Melissa Rankin Story

How many of you have had to wait in line this past week? Did you get anxious or impatient? Were you angry or irritated by the people or the process? Did your desire for instant gratification overwhelm your feelings of gratitude and intentions to be loving and giving?


I don’t like waiting. But I’ve learned the value of waiting. One of the most humbling lessons has come through my time getting to know the students and families served by Refugee Resources.


As I began to prepare for the advent season this week, I started reading a lot of articles, stories, poems, and Bible verses on Waiting and Hope. Suddenly I realized that Waiting and Hope are the cornerstones of the life of a refugee. Many wait years in refugee camps for an opportunity to be resettled in a new country. After arriving in their new “home,” the process of assimilation takes time and patience, characteristics necessary to waiting.  Most of them have lost everything: their identity and place in a community, their connections to home and extended family, their sources of income and sense of purpose or self-worth. Yet they continue to have hope. They hope for things I often take for granted: shelter, food, and safety. And they hope for the thing every parent hopes for: a better life for their children.  That is where Refugee Resources steps in.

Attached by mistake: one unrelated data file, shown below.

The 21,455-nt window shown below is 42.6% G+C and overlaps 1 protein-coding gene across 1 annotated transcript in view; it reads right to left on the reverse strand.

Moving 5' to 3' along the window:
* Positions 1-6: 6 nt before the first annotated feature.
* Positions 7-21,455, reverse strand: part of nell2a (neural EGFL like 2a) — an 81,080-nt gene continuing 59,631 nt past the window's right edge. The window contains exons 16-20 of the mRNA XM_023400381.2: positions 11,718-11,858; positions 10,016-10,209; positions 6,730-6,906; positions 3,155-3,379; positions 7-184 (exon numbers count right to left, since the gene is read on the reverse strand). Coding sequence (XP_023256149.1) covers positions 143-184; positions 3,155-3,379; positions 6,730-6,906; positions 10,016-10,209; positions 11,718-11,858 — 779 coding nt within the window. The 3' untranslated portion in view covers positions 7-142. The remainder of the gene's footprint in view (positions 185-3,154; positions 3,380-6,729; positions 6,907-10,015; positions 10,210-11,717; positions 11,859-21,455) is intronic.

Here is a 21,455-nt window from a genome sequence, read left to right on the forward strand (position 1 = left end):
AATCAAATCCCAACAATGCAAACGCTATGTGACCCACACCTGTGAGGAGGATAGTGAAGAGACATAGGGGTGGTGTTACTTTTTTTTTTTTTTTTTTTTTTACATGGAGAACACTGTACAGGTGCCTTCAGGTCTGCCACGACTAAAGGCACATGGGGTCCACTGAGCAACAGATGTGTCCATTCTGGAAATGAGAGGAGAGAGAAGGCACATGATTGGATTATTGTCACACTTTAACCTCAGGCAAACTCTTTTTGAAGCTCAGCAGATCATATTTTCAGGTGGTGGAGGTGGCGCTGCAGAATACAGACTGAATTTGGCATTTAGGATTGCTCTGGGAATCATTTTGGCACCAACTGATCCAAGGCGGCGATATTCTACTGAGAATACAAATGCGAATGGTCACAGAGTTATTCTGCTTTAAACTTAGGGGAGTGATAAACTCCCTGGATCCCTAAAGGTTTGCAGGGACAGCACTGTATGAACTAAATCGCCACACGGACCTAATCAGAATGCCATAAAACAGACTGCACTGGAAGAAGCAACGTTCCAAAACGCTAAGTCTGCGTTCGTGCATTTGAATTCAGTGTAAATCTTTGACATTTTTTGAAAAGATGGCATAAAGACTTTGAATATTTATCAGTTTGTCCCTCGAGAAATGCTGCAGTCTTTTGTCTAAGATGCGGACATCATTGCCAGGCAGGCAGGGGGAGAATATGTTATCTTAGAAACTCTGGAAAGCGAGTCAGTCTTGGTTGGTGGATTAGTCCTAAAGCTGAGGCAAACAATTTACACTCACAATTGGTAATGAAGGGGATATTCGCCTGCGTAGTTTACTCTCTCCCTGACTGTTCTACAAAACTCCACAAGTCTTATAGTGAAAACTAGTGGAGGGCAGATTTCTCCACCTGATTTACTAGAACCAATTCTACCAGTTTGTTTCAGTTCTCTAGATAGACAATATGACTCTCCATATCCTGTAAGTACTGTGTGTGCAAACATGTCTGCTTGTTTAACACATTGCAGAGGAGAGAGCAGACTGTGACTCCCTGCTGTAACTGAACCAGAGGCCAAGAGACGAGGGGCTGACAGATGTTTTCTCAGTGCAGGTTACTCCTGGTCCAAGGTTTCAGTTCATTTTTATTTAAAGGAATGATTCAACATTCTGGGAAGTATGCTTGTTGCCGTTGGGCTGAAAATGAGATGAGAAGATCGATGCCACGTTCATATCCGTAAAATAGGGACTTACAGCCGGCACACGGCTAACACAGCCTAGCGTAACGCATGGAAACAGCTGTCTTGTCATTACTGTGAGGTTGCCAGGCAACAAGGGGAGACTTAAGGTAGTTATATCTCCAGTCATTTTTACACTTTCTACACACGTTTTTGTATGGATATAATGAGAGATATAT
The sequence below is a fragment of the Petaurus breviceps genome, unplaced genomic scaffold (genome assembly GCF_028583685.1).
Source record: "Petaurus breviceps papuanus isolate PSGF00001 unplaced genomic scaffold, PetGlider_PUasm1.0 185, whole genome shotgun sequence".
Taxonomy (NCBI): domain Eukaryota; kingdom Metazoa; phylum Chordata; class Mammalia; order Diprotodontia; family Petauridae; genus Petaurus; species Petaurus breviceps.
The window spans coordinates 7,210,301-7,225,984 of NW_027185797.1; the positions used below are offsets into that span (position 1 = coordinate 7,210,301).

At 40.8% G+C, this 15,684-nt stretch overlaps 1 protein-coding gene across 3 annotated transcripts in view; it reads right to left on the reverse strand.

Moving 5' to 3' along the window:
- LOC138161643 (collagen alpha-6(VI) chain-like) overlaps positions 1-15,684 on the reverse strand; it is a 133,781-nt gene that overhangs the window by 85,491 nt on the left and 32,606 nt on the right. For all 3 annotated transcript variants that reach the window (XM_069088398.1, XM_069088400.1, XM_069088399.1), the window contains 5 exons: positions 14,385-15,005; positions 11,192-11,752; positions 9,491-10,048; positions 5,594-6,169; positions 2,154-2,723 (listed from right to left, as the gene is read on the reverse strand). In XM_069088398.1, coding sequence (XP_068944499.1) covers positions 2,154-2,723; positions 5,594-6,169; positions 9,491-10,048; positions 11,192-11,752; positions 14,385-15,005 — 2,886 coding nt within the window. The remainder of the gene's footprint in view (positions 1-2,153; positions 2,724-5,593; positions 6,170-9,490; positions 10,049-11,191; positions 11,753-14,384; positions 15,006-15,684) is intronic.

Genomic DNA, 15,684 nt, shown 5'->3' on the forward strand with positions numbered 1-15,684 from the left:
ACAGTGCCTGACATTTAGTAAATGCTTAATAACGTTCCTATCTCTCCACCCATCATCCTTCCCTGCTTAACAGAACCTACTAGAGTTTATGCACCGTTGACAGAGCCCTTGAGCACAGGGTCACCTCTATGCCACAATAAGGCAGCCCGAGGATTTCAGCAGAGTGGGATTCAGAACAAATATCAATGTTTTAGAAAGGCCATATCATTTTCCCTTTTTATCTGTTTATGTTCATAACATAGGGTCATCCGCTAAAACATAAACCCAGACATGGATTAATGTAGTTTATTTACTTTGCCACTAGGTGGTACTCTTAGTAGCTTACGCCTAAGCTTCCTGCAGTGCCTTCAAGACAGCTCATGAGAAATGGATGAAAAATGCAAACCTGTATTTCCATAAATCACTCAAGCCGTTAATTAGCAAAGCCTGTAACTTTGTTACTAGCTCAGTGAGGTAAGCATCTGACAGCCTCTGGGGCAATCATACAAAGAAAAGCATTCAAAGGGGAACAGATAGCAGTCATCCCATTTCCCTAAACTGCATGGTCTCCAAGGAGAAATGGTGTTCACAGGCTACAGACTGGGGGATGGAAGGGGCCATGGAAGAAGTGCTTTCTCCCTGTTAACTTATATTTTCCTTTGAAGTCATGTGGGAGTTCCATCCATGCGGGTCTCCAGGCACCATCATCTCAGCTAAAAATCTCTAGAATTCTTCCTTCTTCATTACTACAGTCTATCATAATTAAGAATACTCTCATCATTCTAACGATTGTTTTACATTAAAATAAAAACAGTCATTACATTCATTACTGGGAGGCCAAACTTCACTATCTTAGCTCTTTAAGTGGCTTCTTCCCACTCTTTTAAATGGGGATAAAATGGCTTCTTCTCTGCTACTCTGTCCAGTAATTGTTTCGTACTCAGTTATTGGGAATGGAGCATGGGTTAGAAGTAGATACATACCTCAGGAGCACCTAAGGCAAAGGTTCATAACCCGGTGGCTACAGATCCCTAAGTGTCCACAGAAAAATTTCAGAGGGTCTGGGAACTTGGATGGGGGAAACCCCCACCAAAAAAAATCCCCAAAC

This fall, I went with Alysa to enroll a new student in the Monday evening Reading Circle. Ronald had been on the “waiting” list for over a year, “hoping” for the opportunity to spend an hour a week with me, talking, praying, reading and learning. He is a quiet and humble child who loves his family, friends, soccer and the Fantastic Four. When I arrive at 4:45, he is almost always already there, eagerly “waiting” for Reading Circle to begin. Each week he “hopes” to move on to the next reading level. As tiny as he is, Ronald, as the oldest child in his family, will “hopefully” be able to help his parents navigate the English language as I see with so many of the kids in our program.


Saying, “the children are our future” is a trite and hackneyed phrase that often engenders eye rolling, especially among my fellow educators. But as with all platitudes, there is a kernel of truth in it.  My hope is that children like Ronald, Ruth, Hung, Houng, Rain, Tika, Kalia, Nur, Bibi and all of the other delightful children I have met through Reading Circle will have a future in which their and their parents’ hopes are fulfilled.


As I wait in line, wait for Christmas, and hope for the second coming of Christ, I will try to remember all of those who are waiting for a home, waiting for a meal, and hoping for a better future. And I will always be grateful for the window into their world that has been opened for me through Refugee Resources.

Alysa Marx